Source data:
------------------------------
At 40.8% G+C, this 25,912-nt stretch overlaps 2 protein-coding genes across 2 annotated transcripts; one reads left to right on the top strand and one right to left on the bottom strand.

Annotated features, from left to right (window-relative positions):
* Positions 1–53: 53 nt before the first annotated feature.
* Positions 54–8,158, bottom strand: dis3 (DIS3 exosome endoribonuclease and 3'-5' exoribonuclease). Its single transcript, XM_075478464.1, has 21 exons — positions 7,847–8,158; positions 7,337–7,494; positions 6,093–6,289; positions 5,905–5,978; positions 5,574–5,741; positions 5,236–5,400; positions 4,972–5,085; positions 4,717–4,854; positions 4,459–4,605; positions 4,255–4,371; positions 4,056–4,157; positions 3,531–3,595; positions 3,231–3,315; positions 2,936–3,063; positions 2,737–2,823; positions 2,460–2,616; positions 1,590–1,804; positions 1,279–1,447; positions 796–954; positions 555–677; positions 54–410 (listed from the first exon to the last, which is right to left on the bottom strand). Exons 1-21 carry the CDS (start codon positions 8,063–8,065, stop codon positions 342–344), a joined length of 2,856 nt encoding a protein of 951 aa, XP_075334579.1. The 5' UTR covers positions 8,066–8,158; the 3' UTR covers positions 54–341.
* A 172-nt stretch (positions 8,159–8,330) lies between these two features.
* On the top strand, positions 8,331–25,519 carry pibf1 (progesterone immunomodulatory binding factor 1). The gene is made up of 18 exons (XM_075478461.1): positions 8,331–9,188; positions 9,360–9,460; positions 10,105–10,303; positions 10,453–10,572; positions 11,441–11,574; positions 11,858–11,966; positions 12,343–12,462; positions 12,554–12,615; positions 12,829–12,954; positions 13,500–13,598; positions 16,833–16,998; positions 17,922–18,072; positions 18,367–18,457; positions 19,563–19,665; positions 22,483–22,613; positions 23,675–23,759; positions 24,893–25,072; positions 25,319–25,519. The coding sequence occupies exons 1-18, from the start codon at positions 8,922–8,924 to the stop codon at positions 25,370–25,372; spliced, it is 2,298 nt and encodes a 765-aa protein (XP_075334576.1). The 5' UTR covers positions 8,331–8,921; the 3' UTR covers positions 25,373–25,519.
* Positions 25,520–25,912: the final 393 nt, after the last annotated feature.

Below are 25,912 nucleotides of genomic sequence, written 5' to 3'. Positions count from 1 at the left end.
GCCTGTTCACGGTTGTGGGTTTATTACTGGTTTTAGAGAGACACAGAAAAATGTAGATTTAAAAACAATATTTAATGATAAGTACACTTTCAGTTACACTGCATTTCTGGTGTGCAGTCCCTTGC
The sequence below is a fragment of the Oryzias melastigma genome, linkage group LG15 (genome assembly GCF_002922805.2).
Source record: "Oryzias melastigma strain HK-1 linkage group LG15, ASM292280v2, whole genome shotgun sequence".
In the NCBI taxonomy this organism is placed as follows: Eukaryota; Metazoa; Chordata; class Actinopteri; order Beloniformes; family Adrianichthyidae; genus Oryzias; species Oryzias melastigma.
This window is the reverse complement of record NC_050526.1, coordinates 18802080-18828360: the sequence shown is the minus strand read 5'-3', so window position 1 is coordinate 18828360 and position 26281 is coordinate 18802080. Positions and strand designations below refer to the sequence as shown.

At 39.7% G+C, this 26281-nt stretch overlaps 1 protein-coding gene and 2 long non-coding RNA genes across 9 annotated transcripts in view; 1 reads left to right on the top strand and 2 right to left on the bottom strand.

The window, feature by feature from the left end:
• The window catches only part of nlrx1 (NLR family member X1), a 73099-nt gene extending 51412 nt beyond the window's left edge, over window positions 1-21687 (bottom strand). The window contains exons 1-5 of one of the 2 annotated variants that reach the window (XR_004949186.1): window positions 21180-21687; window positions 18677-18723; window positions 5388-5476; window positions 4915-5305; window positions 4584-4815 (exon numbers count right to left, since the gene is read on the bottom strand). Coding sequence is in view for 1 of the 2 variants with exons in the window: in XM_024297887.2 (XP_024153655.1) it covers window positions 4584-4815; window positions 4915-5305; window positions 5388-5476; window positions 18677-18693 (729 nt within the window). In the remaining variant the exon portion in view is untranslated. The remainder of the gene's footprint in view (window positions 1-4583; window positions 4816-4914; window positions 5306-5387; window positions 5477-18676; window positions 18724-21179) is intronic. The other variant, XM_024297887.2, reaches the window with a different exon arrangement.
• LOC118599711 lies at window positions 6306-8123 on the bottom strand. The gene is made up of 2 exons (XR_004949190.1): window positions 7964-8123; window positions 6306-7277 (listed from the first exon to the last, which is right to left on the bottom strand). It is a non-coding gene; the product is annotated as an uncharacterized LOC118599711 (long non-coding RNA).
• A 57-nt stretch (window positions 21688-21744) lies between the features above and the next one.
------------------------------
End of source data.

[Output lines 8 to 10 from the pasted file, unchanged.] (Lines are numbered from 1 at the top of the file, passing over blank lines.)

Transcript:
Below are 25,912 nucleotides of genomic sequence, written 5' to 3'. Positions count from 1 at the left end.
GCCTGTTCACGGTTGTGGGTTTATTACTGGTTTTAGAGAGACACAGAAAAATGTAGATTTAAAAACAATATTTAATGATAAGTACACTTTCAGTTACACTGCATTTCTGGTGTGCAGTCCCTTGC
The sequence below is a fragment of the Oryzias melastigma genome, linkage group LG15 (genome assembly GCF_002922805.2).